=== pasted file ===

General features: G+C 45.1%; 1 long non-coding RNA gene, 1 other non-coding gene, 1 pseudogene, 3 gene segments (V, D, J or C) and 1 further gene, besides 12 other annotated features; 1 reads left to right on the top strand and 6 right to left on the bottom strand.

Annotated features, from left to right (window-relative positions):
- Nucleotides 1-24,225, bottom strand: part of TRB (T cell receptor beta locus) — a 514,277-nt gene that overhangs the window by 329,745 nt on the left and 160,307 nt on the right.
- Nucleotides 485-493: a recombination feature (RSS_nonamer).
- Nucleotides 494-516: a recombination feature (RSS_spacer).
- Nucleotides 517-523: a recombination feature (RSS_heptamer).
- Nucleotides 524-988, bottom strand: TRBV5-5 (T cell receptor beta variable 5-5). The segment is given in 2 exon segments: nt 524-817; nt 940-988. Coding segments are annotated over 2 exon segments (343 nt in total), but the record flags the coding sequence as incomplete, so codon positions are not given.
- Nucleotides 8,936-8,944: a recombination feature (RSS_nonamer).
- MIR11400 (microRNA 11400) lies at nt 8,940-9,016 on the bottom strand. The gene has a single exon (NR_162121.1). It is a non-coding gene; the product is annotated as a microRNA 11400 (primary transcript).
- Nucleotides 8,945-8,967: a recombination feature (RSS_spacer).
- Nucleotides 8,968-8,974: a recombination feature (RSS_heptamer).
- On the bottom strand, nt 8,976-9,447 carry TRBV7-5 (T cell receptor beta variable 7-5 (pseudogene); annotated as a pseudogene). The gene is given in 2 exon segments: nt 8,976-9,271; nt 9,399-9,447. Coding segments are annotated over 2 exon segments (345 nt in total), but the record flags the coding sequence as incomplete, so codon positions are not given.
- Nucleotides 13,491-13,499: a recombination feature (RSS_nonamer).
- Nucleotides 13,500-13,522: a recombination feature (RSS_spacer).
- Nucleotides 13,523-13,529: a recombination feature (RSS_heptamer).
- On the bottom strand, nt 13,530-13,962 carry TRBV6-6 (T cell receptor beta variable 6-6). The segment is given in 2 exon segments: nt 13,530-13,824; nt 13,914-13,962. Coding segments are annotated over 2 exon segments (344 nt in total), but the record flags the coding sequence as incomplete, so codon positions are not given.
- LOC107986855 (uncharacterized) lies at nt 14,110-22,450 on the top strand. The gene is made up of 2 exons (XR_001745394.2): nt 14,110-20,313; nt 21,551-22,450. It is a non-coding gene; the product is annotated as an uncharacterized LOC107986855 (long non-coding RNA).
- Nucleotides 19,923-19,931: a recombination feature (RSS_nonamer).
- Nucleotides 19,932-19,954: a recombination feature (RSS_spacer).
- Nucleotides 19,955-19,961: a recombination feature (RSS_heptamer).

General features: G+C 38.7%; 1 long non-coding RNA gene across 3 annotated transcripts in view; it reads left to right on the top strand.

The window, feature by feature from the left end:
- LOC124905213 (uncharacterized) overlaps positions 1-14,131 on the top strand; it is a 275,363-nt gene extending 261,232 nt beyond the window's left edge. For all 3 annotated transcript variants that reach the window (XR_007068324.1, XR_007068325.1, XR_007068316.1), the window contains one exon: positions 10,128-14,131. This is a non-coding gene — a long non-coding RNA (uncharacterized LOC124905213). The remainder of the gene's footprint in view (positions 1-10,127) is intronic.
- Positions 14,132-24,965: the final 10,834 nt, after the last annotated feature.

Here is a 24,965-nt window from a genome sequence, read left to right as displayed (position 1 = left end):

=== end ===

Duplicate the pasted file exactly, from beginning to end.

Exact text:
General features: G+C 45.1%; 1 long non-coding RNA gene, 1 other non-coding gene, 1 pseudogene, 3 gene segments (V, D, J or C) and 1 further gene, besides 12 other annotated features; 1 reads left to right on the top strand and 6 right to left on the bottom strand.

Annotated features, from left to right (window-relative positions):
- Nucleotides 1-24,225, bottom strand: part of TRB (T cell receptor beta locus) — a 514,277-nt gene that overhangs the window by 329,745 nt on the left and 160,307 nt on the right.
- Nucleotides 485-493: a recombination feature (RSS_nonamer).
- Nucleotides 494-516: a recombination feature (RSS_spacer).
- Nucleotides 517-523: a recombination feature (RSS_heptamer).
- Nucleotides 524-988, bottom strand: TRBV5-5 (T cell receptor beta variable 5-5). The segment is given in 2 exon segments: nt 524-817; nt 940-988. Coding segments are annotated over 2 exon segments (343 nt in total), but the record flags the coding sequence as incomplete, so codon positions are not given.
- Nucleotides 8,936-8,944: a recombination feature (RSS_nonamer).
- MIR11400 (microRNA 11400) lies at nt 8,940-9,016 on the bottom strand. The gene has a single exon (NR_162121.1). It is a non-coding gene; the product is annotated as a microRNA 11400 (primary transcript).
- Nucleotides 8,945-8,967: a recombination feature (RSS_spacer).
- Nucleotides 8,968-8,974: a recombination feature (RSS_heptamer).
- On the bottom strand, nt 8,976-9,447 carry TRBV7-5 (T cell receptor beta variable 7-5 (pseudogene); annotated as a pseudogene). The gene is given in 2 exon segments: nt 8,976-9,271; nt 9,399-9,447. Coding segments are annotated over 2 exon segments (345 nt in total), but the record flags the coding sequence as incomplete, so codon positions are not given.
- Nucleotides 13,491-13,499: a recombination feature (RSS_nonamer).
- Nucleotides 13,500-13,522: a recombination feature (RSS_spacer).
- Nucleotides 13,523-13,529: a recombination feature (RSS_heptamer).
- On the bottom strand, nt 13,530-13,962 carry TRBV6-6 (T cell receptor beta variable 6-6). The segment is given in 2 exon segments: nt 13,530-13,824; nt 13,914-13,962. Coding segments are annotated over 2 exon segments (344 nt in total), but the record flags the coding sequence as incomplete, so codon positions are not given.
- LOC107986855 (uncharacterized) lies at nt 14,110-22,450 on the top strand. The gene is made up of 2 exons (XR_001745394.2): nt 14,110-20,313; nt 21,551-22,450. It is a non-coding gene; the product is annotated as an uncharacterized LOC107986855 (long non-coding RNA).
- Nucleotides 19,923-19,931: a recombination feature (RSS_nonamer).
- Nucleotides 19,932-19,954: a recombination feature (RSS_spacer).
- Nucleotides 19,955-19,961: a recombination feature (RSS_heptamer).

General features: G+C 38.7%; 1 long non-coding RNA gene across 3 annotated transcripts in view; it reads left to right on the top strand.

The window, feature by feature from the left end:
- LOC124905213 (uncharacterized) overlaps positions 1-14,131 on the top strand; it is a 275,363-nt gene extending 261,232 nt beyond the window's left edge. For all 3 annotated transcript variants that reach the window (XR_007068324.1, XR_007068325.1, XR_007068316.1), the window contains one exon: positions 10,128-14,131. This is a non-coding gene — a long non-coding RNA (uncharacterized LOC124905213). The remainder of the gene's footprint in view (positions 1-10,127) is intronic.
- Positions 14,132-24,965: the final 10,834 nt, after the last annotated feature.

Here is a 24,965-nt window from a genome sequence, read left to right as displayed (position 1 = left end):